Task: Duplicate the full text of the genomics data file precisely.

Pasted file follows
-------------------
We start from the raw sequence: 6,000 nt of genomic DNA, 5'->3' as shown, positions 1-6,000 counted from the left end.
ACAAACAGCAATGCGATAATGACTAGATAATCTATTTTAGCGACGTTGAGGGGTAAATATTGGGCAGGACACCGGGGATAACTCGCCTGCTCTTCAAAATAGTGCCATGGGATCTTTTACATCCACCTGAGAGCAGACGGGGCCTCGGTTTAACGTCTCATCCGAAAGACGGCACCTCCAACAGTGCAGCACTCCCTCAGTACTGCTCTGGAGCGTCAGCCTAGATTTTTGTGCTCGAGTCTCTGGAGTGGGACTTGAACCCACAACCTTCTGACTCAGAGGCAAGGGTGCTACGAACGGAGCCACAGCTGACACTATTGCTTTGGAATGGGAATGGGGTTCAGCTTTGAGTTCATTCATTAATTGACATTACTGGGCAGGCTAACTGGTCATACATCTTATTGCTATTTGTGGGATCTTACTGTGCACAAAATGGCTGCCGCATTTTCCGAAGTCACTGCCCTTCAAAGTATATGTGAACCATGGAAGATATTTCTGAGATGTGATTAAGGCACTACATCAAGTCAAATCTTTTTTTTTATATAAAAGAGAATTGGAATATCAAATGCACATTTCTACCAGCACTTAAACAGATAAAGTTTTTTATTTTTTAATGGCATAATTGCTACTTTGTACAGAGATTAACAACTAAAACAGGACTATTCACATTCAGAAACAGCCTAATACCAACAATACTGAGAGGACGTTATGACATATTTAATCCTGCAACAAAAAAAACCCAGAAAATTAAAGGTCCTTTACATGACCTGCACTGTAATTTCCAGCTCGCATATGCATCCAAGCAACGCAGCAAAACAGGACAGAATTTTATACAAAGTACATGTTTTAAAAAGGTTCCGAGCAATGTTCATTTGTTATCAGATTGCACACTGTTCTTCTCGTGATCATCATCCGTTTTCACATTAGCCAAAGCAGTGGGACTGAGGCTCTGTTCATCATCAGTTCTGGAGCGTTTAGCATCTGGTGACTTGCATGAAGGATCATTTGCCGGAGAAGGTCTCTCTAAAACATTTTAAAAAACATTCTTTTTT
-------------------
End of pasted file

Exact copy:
We start from the raw sequence: 6,000 nt of genomic DNA, 5'->3' as shown, positions 1-6,000 counted from the left end.
ACAAACAGCAATGCGATAATGACTAGATAATCTATTTTAGCGACGTTGAGGGGTAAATATTGGGCAGGACACCGGGGATAACTCGCCTGCTCTTCAAAATAGTGCCATGGGATCTTTTACATCCACCTGAGAGCAGACGGGGCCTCGGTTTAACGTCTCATCCGAAAGACGGCACCTCCAACAGTGCAGCACTCCCTCAGTACTGCTCTGGAGCGTCAGCCTAGATTTTTGTGCTCGAGTCTCTGGAGTGGGACTTGAACCCACAACCTTCTGACTCAGAGGCAAGGGTGCTACGAACGGAGCCACAGCTGACACTATTGCTTTGGAATGGGAATGGGGTTCAGCTTTGAGTTCATTCATTAATTGACATTACTGGGCAGGCTAACTGGTCATACATCTTATTGCTATTTGTGGGATCTTACTGTGCACAAAATGGCTGCCGCATTTTCCGAAGTCACTGCCCTTCAAAGTATATGTGAACCATGGAAGATATTTCTGAGATGTGATTAAGGCACTACATCAAGTCAAATCTTTTTTTTTATATAAAAGAGAATTGGAATATCAAATGCACATTTCTACCAGCACTTAAACAGATAAAGTTTTTTATTTTTTAATGGCATAATTGCTACTTTGTACAGAGATTAACAACTAAAACAGGACTATTCACATTCAGAAACAGCCTAATACCAACAATACTGAGAGGACGTTATGACATATTTAATCCTGCAACAAAAAAAACCCAGAAAATTAAAGGTCCTTTACATGACCTGCACTGTAATTTCCAGCTCGCATATGCATCCAAGCAACGCAGCAAAACAGGACAGAATTTTATACAAAGTACATGTTTTAAAAAGGTTCCGAGCAATGTTCATTTGTTATCAGATTGCACACTGTTCTTCTCGTGATCATCATCCGTTTTCACATTAGCCAAAGCAGTGGGACTGAGGCTCTGTTCATCATCAGTTCTGGAGCGTTTAGCATCTGGTGACTTGCATGAAGGATCATTTGCCGGAGAAGGTCTCTCTAAAACATTTTAAAAAACATTCTTTTTT